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November 23 , 2017
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Fredrik Ohr - Falling through the Earth

 ( Aleph Zero ,  Nov. 2009 )


1. Shadows Fly behind You 5:51 2. A Day for Great Deeds 2:48 3. Eating Fog 6:29 4. Enough Time 6:40 5. Naaga 3:11 6. Disorientation 5:13 7. Message 8:11 8. Airport Song 4:41 9. Morning Ritualism 4:28 10. Fell from the Sky 5:51 11. Interlocked 6:35 12. Delgermaa 3:08 13. Return 7:24 14. Falling through the Earth 4:58

Aleph Zero has had a busy year, with releases of Bluetech, Unoccupied and the compilation Natural Born Chillers 2 (still one of my favourites this year) under their belt in 2009. Their consistent output of quality has set an example which only few labels have managed to follow. The potential to make a misstep is however always there. The daring move to take onboard a relatively unknown artist and host his debut album is commendable, but it remains to be seen whether Fredrik Öhr can live up to the immense quality of Aleph Zero’s back catalogue.

A crossbreed between 80’s synthpop, new age, lounge, glitch, idm, jazz, ambient and psychedelics, Falling through the Earth almost defies description. What jumps at you is its remarkable story telling quality. The different compositions have their own identity, which reveal a wholly different landscape from one song to the next. From slowly meandering vocal revelations reminding me of lazy summer days to instrumental sunrises, warmth is the best word to describe what you can expect from this special release. What becomes apparent is the freedom in instrumentalization and structure entertained throughout the album. Acoustical elements hold hands with digitally concocted sounds, occasionally with some vocal elements sprinkled over the mix. The result is something remarkable, and one of the more prolific and boundary-shattering releases of recent times.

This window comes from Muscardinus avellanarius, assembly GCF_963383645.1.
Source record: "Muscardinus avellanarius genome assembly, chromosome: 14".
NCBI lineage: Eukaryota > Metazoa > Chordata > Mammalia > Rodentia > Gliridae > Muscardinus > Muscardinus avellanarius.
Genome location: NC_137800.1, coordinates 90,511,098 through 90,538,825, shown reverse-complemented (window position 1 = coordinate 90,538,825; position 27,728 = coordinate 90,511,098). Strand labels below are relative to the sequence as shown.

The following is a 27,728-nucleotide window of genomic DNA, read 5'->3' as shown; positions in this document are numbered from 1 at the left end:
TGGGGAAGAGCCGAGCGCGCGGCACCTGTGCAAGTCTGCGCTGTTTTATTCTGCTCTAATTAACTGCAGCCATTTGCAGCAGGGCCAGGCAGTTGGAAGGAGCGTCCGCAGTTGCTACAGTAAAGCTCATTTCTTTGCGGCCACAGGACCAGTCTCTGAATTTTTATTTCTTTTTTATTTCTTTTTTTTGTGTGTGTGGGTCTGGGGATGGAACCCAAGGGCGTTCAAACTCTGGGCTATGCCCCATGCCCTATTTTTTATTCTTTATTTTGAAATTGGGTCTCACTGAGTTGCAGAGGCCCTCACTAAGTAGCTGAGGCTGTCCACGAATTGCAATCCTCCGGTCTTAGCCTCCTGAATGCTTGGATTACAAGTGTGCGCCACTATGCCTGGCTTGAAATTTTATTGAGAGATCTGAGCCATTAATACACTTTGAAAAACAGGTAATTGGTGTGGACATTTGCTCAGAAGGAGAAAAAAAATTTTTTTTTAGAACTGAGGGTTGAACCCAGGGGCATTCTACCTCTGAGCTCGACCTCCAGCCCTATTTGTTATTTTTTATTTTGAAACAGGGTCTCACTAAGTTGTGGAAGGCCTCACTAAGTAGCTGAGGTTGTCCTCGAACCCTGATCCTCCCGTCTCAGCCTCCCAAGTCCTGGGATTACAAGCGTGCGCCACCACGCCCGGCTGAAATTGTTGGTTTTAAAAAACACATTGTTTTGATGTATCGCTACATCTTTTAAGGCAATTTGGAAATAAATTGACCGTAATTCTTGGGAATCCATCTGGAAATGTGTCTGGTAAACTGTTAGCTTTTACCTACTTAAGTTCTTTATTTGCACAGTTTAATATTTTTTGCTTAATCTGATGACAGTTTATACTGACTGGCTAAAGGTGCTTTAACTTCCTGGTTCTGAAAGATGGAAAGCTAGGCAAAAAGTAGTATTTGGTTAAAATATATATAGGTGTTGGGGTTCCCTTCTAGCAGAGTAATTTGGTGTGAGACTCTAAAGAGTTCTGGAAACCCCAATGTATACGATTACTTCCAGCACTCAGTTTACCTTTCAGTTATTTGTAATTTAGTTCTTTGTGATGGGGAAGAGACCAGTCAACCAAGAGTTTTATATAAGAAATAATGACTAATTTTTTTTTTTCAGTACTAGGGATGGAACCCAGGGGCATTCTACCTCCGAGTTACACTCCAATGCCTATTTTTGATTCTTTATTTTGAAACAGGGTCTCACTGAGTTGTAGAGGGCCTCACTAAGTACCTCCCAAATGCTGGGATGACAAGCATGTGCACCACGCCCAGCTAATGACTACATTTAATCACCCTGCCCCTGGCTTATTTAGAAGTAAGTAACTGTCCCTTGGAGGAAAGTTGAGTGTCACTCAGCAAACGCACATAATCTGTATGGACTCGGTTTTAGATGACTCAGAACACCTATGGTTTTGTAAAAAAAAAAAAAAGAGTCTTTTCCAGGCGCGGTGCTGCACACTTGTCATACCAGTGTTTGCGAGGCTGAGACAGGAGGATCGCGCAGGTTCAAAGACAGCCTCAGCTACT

This is by no means a ‘simple’ album. While it is readily accessible, the depth and breath of sounds is at times overwhelming in its sparsity. The elegance with which sound is manipulated and pushed forward is remarkable, and at times reminds me of Bluetech’s earlier work. Naaga is a lovely example of how complexity is reached through relative simplicity. Micro structures morph and are driven on by a flute playing a lament over the top-end. This flute repeatedly makes an appearance in other tracks throughout the album, but never becomes obtrusive. Consider it your guide through the different landscapes on this exquisite journey.

Recomendation:  As the little promotional blurb mentions: ‘Aleph Zero invites you to take part in this wonderful musical journey’. This is by no means an understatement. The album unfolds as a journey. While very diverse, it is at the same time rather coherent. I will refrain from pointing out tracks as better than others with this release. This album is best taken in as a whole, and will serve as a lovely companion during the cold winter months which are nearing for us here in the northern hemisphere. Fredrik Ohr offers an aural blanket of warmth in this remarkably wonderful release. Highly recommended!


Review by : Timetwister

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